Argentinian regulator Enacom has granted authorisation to Google to carry out the installation of its Firmina fibre optic cable in Argentine territorial waters.
This paves the way for the roll-out of what is expected to be one of the world’s longest subsea cables at approximately 13,500 kilometres – a high-capacity fibre optic submarine cable system extending from Myrtle Beach in South Carolina to Las Toninas in the Province of Buenos Aires. There will also be branches to Punta del Este, Uruguay, and Praia Grande, near São Paulo, in Brazil.
As Google explains, Firmina will be the longest cable in the world capable of running entirely from a single power source at one end of the cable if its other power source (or sources) becomes temporarily unavailable. This, Google explains, is a resilience boost at a time when reliable connectivity is more important than ever. Achieving this record-breaking, highly resilient design, it adds, is accomplished by supplying the cable with a voltage 20% higher than with previous systems.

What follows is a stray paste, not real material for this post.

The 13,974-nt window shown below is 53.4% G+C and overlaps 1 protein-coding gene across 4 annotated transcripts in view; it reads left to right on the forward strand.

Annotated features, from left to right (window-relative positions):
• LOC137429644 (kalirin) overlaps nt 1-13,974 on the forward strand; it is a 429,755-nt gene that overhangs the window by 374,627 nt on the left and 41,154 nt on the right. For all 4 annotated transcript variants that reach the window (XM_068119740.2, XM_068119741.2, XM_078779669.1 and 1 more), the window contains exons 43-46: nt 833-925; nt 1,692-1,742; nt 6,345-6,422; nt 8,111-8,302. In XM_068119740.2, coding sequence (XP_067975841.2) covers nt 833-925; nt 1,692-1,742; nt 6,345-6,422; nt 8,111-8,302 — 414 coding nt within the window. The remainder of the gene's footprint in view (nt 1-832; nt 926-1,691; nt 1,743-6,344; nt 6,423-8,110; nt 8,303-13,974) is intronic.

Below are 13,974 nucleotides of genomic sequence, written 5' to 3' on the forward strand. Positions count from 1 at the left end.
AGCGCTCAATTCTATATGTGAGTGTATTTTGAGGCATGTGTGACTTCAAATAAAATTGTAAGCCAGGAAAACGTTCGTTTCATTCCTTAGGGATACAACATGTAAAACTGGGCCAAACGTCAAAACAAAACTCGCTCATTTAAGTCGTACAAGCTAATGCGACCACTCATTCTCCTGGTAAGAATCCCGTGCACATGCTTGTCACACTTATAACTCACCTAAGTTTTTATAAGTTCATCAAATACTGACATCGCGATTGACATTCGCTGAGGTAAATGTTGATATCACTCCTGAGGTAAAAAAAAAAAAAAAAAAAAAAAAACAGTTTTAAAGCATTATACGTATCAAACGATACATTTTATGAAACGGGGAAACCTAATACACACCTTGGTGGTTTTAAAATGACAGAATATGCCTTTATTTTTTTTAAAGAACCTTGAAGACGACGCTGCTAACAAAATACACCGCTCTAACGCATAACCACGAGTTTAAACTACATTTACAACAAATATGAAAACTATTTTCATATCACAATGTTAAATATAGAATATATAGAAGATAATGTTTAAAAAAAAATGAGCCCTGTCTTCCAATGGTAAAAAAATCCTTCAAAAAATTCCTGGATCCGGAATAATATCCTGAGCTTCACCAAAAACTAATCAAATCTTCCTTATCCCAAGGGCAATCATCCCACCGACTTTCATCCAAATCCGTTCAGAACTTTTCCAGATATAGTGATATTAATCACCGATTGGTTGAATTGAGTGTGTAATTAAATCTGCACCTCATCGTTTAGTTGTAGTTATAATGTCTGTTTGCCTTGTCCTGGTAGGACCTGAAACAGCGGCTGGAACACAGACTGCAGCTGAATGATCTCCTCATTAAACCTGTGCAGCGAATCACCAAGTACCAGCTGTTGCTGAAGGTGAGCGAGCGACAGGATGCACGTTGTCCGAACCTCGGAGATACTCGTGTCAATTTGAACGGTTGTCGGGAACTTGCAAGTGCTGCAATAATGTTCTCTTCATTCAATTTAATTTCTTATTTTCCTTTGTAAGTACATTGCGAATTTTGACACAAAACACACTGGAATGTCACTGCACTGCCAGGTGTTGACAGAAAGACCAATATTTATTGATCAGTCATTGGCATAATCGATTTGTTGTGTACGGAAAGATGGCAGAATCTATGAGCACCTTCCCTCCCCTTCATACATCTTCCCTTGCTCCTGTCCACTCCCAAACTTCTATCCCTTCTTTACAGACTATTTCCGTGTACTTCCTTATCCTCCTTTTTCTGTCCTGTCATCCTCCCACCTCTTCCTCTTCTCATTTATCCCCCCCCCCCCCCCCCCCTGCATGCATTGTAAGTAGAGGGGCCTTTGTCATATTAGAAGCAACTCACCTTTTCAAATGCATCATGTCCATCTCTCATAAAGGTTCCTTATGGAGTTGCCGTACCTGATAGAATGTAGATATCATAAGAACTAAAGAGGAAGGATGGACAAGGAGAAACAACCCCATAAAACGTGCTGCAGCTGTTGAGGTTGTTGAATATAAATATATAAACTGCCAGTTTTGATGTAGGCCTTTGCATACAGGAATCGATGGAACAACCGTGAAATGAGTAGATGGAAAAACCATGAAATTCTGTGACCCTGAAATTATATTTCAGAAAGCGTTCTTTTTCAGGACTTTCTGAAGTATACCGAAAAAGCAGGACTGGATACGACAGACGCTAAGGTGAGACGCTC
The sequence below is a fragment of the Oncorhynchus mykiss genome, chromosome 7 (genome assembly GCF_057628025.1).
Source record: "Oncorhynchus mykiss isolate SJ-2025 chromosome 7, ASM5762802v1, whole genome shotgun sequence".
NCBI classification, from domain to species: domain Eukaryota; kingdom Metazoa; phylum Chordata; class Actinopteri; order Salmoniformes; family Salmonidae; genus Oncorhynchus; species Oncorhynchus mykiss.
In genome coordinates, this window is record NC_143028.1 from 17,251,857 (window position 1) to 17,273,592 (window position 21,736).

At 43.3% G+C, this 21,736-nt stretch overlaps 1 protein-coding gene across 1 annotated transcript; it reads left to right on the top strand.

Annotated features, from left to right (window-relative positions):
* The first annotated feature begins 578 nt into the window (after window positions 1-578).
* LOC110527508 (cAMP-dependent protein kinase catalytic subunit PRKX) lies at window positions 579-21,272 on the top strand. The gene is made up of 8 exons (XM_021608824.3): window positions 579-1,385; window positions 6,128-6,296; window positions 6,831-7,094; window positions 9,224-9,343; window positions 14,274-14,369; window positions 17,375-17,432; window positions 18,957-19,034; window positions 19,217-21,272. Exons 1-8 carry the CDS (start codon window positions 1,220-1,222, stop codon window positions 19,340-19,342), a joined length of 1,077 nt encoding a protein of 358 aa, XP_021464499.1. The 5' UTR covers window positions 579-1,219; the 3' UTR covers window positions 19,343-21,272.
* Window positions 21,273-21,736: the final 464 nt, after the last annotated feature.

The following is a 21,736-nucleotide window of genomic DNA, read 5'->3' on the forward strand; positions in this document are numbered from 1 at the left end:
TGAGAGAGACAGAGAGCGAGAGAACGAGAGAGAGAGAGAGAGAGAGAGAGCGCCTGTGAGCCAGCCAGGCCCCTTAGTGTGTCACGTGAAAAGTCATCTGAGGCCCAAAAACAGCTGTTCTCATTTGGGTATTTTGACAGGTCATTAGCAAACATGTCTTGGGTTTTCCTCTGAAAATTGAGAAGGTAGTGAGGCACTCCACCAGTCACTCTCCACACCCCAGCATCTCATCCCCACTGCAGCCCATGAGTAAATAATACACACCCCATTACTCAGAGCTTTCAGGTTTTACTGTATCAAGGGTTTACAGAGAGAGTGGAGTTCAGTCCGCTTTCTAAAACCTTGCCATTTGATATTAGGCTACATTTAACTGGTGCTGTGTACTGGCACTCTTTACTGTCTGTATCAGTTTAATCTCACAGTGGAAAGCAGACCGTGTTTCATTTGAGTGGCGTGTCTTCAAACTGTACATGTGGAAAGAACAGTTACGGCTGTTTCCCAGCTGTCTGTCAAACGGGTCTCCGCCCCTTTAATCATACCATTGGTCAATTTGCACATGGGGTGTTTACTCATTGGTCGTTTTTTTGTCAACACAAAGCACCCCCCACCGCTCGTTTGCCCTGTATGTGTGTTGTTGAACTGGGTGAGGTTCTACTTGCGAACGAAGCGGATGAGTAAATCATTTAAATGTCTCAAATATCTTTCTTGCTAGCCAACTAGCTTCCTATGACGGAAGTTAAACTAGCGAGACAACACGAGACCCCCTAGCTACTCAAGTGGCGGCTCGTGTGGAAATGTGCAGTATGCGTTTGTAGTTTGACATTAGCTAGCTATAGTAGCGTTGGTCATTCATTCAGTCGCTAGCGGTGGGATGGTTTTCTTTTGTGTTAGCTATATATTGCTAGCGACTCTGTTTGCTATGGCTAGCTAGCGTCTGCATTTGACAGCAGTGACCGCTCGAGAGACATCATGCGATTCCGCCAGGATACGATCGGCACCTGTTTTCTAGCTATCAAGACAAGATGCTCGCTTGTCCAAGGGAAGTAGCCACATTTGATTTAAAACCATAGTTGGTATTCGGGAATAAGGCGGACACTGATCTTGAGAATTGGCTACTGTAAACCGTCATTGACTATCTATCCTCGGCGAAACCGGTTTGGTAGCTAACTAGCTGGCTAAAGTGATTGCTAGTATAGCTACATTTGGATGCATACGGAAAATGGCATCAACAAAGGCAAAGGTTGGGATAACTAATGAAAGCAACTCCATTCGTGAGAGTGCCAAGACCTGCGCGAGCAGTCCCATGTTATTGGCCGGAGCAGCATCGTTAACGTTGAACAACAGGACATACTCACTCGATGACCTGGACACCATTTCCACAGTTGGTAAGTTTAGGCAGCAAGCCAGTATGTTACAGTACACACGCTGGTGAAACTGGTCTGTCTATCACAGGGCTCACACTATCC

With 12 fibre pairs, the cable will carry traffic quickly and securely between North and South America. The cable will offer a final design capacity of 15.03 terabits per second per fibre pair.
The cable is named after Maria Firmina dos Reis (1825-1917), a Brazilian author and abolitionist.
This is the second major announcement involving a Google cable project in recent days. As we reported at the time, Google’s Equiano subsea internet cable, which connects South Africa with Portugal, reached South Africa on Monday.